William Jennings BRYAN was born in this home on the 19th of March, 1860, in Salem, Marion County, Illinois. He was born to the Hon. Silas Lillard BRYAN and wife Mariah Elizabeth JENNINGS BRYAN.
Billy, as he was called then, was born to one of the prominent citizens of Salem. His father had been born in Culpeper County, Virginia on the 4th of November, 1842, the son of John and Nancy (LILLARD) BRYAN. John was the son of William BRYAN, immigrant from Ireland of Scott-Irish and English descent. Nancy was from an old American family of British descent. Silas was a graduate of McKendree College in Lebanon (the oldest college in Illinois); had been elected Supt. of Marion County Schools in 1850; was admitted to the bar in 1851; elected Illinois State Senator as a democrat in 1852 and re-elected in 1856. The year following Willie's birth, his father became Judge of the 2nd Judicial Circuit, re-elected in 1867 and holding that position through 1873. His father was also a delegate to the Constitutional Convention in 1869. Willie's mother was born the 24th of May 1834 in Walnut Hill, Marion County, Illinois, daughter of Charles W. and Maria JENNINGS. Silas died in 1880 and Mariah in 1896. They are buried in East Lawn Cemetery in Salem, Illinois.
By the time Billy had reached the age of six, he had three ambitions: a Baptist minister; a pumpkin farmer; a lawyer. He would attain the last one. He would go to the court and sit on the step listening to his father conduct trials.
Billy was taught by his mother until he reached the age of 10. He attended the Salem Academy that was located at 531 North College in Salem, Illinois. One of his favorite teachers was Mary Rand (PUTNAM) LEMEN, the wife of Rev. Benjamin F. LEMEN, who were friends of Abramham LINCOLN. Mary was the founder of the academy. She had also been one of the founders of McKendree College. The Salem Academy was destroyed by a tornado and never re-built. The Salem Armory and National Guard is now located there.
As Billy's father prospered and his family grew, he built a new home on the northwest edge of Salem. (See photo following) This was the house Billy grew up in. Unfortunately, the house burned down. There is a beautiful new home in the same location today, at the end of Bryan Lane, off of North Franklin. The circle drive in front of the house is made of brick from the original Bryan Home.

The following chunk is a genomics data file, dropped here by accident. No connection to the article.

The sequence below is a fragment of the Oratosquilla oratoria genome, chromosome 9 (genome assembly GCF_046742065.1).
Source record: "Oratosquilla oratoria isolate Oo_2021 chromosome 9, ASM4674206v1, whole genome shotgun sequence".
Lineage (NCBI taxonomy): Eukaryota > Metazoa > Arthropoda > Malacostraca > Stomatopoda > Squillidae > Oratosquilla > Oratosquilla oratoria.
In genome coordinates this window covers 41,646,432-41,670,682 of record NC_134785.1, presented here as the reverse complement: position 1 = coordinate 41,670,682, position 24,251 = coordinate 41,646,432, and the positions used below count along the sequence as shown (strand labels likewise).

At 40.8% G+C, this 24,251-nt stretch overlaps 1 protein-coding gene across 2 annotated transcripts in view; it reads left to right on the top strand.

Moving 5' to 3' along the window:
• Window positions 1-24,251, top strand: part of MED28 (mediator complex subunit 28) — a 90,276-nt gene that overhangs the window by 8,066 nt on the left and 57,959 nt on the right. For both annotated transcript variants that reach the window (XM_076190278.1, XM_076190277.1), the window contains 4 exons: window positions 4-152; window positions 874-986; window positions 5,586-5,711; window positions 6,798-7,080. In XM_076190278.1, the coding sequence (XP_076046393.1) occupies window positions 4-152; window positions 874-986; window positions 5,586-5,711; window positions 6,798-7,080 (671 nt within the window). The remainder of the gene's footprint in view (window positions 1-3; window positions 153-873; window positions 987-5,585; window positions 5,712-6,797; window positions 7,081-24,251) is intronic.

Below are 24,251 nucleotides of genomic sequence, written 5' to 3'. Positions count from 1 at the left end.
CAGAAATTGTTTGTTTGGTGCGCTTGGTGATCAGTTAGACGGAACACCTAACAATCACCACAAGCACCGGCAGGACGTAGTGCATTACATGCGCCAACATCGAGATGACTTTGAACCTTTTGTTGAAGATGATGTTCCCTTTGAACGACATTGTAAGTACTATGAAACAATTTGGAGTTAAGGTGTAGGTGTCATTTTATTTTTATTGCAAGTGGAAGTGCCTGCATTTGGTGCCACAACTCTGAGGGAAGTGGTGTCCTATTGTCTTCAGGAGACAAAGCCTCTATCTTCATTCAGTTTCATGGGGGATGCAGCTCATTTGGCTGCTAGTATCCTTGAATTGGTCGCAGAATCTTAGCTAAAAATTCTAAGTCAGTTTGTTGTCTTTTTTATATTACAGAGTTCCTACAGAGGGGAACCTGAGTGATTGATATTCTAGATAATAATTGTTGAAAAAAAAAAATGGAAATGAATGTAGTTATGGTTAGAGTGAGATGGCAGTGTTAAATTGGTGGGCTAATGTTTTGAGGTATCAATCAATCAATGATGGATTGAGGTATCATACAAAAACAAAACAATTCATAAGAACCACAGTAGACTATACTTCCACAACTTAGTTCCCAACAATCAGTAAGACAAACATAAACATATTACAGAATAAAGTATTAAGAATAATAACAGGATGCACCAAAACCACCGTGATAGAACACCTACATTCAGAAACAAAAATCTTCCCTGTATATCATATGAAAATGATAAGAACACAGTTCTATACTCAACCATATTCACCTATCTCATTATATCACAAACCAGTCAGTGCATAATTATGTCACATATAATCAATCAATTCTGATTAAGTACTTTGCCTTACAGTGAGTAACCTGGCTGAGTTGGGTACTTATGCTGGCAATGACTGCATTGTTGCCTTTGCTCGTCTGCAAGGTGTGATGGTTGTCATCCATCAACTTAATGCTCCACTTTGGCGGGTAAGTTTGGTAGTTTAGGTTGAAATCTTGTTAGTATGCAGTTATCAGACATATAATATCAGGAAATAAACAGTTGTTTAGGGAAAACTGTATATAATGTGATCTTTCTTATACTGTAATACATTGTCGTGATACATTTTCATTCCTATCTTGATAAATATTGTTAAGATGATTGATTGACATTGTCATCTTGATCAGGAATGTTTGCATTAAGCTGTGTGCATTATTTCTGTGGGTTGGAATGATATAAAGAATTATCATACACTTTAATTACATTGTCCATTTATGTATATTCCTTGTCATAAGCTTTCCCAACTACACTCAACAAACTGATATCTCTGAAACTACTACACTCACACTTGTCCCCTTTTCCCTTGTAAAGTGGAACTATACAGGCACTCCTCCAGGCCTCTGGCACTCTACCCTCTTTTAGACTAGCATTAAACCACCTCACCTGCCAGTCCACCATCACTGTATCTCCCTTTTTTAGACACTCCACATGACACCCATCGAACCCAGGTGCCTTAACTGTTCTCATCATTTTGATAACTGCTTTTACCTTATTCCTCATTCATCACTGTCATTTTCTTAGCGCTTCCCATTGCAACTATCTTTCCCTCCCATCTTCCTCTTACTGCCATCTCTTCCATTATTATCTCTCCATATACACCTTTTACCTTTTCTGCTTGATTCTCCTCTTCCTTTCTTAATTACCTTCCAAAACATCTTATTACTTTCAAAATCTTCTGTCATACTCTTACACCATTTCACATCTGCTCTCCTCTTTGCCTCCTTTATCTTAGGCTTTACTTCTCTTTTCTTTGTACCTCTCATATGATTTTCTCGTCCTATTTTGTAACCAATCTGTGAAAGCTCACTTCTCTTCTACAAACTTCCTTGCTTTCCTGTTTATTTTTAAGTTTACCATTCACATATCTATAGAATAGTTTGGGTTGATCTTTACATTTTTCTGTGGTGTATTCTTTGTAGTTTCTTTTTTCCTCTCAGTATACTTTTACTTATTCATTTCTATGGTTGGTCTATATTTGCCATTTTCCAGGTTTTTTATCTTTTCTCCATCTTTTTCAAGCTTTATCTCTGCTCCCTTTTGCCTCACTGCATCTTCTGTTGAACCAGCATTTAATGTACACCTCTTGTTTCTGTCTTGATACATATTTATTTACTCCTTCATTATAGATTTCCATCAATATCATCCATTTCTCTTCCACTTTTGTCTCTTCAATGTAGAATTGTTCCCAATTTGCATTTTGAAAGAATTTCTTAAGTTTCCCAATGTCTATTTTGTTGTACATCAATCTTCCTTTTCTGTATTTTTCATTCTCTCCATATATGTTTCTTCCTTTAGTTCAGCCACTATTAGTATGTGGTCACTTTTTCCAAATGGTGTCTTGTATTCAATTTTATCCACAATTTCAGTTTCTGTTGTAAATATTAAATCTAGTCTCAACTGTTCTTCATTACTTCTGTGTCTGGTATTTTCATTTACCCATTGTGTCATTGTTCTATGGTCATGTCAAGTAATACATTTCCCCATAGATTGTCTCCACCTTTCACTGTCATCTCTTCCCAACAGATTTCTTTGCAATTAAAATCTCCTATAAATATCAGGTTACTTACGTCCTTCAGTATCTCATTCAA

And again in 1900, Bryan was the Democratic choice for president and again he was defeated by President William McKINLEY. In 1908, Bryan was chosen once again by the Democratic party as their candidate for president. He was defeated by Republican, William Howard TAFT
In 1898, Bryan became a Colonel of the Third Nebraska Volunteer Infantry during the Spanish American War, after volunteering his services to President William McKINLEY. After the war ended, Bryan resigned his commission.
In 1901, established his own newspaper, The Commoner, from which he furthered his political views.
In 1912, after Bryan had worked to get Woodrow WILSON as President of the United States, President WILSON appointed Bryan Secretary of State. Bryan negotiated treaties with 30 countries. Bryan resigned as Secretary of State in June 1915 in protest to President WILSON's actions concerning the German sinking of the Lusitania.
In 1925, Bryan became the prosecuting attorney at the "Scopes Monkey Trial" in Dayton, Tennessee. John Thomas SCOPES was hired to teach evolution in the school at Dayton, knowing that there would bring national attention to Dayton. It just so happened that Bryan was the keynote speaker at Scopes' high school graduation in Salem, Illinois in 1919. Bryan told Scopes that he would pay the fine if he were found guilty. The behind the scenes were not much like what the media made it out to be. Bryan's son, William Jennings BRYAN, Jr. and Scopes would go out and swim every day after the trial. Clarence DARROW was the defence attorney. He tried his best to make Bryan look foolish, with no luck, unlike what the movie about the trial showed. Bryan was a good attorney and also was quite funny. The people attending the trial loved him. Scopes was found guilty and was fined $100.00.
On Sunday the 26th of July, 1925, only five days following the trial, William Jennings BRYAN died during an afternoon nap at the age of 65. He was still in Dayton, Tennessee.